There are those who argue that the lost who go to hell only "perish" in their spiritual usefulness to God but that their life continues. The reality is that the spiritual usefulness of the lost had perished well before they even go to hell. In a few cases in Scripture "perish" may refer just to usefulness but this is not so in most of the cases. Again, the context is the key. For example, when we say all those on a sunken ship "perished" we're certainly not just referring to mere usefulness but rather to the physical (the bios) life itself. Even those who believe in the universal immortality of the soul will not deny that the physical life of the body can actually perish. Why not, then, the life of the soul?


How then does one interpret biblical phrases such as "unquenchable fire" and other similar terms that are used in the Scriptures in referring to the destruction of the wicked? Here we must interpret Scripture with Scripture. In Isaiah 34:10, for example, God says that the nation of Edom will be destroyed with unquenchable fire and that the smoke of Edom's destruction will ascend up forever and ever. Not only will the inhabitants of Edom be destroyed with unquenchable fire, but Scripture says "Edom's streams will be turned into pitch, her dust into burning sulfur ... it will not be quenched night and day; its smoke will rise forever" (Isaiah 34:9-10). The Scripture says here that even the smoke of the burning streams, dust, and land will rise forever! Will anyone claim that the unquenchable fire and the smoke rising "forever" here means that Edom's streams, dust, and land will burn for eternity? If not, then why should we believe that the people (or souls) of Edom will burn for eternity because of the unquenchable fire and the smoke rising "forever". Let us be consistent!


The fact is Edom is not still burning today. We know from the passage itself, as well as from common sense, that the unquenchable fire does not mean the land of Edom will burn eternally because the verse in Isaiah 34:10 continues and says concerning Edom that "from generation to generation it (the land) shall lie waste; none shall pass through it forever and ever." The fire was unquenchable only in the sense that nothing could intervene to put out the fire before it accomplished its purpose of total destruction. Thus, the result of Edom burning in unquenchable fire is that Edom would become desolate - a wasteland. History shows that the cities and civilization of Edom were, indeed, wiped off the face of the earth. Petra, the ancient site of Edom, is today inhabited only by birds and reptiles. Bible scholars have noted in Isaiah 34 that the destruction of Edom is also used to serve as a type (or representation) of God's ultimate judgment on all nations that oppose Him. In Scripture apocalyptic and highly symbolic language (i.e. the sun turning dark and the stars from heaven falling) sometimes is used in describing major judgment and change.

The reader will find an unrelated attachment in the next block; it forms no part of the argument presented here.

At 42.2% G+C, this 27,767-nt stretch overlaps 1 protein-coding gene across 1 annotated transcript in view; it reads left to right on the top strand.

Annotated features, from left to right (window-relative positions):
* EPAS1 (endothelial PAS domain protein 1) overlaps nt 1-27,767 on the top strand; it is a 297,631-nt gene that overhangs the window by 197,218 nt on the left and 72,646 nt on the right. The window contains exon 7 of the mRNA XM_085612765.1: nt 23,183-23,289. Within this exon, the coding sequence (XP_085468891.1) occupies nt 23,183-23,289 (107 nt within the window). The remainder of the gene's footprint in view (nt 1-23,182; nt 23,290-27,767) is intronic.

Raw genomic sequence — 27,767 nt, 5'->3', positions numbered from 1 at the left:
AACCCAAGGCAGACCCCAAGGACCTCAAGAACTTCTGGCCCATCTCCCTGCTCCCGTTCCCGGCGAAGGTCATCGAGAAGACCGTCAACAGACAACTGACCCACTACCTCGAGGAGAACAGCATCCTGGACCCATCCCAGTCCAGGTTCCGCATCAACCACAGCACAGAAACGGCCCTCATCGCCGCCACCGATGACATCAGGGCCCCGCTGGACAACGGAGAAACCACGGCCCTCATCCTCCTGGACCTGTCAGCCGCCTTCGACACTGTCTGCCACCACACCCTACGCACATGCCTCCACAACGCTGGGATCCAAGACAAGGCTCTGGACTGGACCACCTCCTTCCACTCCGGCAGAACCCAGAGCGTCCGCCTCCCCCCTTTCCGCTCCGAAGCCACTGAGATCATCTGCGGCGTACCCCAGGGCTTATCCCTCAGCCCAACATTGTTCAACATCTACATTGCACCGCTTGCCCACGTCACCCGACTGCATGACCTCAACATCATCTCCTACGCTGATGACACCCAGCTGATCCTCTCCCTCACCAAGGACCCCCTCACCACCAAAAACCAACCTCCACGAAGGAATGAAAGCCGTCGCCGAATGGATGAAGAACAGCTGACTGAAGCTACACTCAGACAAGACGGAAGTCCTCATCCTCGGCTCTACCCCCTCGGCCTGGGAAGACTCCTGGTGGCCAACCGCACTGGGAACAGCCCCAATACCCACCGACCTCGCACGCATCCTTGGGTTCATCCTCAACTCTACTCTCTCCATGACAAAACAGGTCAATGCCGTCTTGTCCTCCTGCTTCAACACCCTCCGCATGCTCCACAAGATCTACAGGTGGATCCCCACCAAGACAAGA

Figures of speech such as "unquenchable fire" are used in the Bible to mean that the process of destruction is unstoppable or irreversible. We see the same example in other passages such as Ezekiel 20:47-48 where God says that when His judgment comes on the land even every green tree will burn in unquenchable fire. Obviously, those trees are not still burning. It is important to understand just why God uses such terms in Scripture as "unquenchable fire." In the Bible, there were some judgments of God (such as in the Old Testament) in which His wrath was quenched or stopped such as in the case when Moses interceded for the rebellious Israelites in the desert. Thus, when God says that the wicked in the end will be destroyed with unquenchable fire what He simply means is that no one and nothing will intervene to prevent Him from carrying out His wrath fully through to its completion. Over and over in the Scriptures God is described in judgment as being a consuming fire and that is true whether the judgment be of a temporal nature or an eternal nature.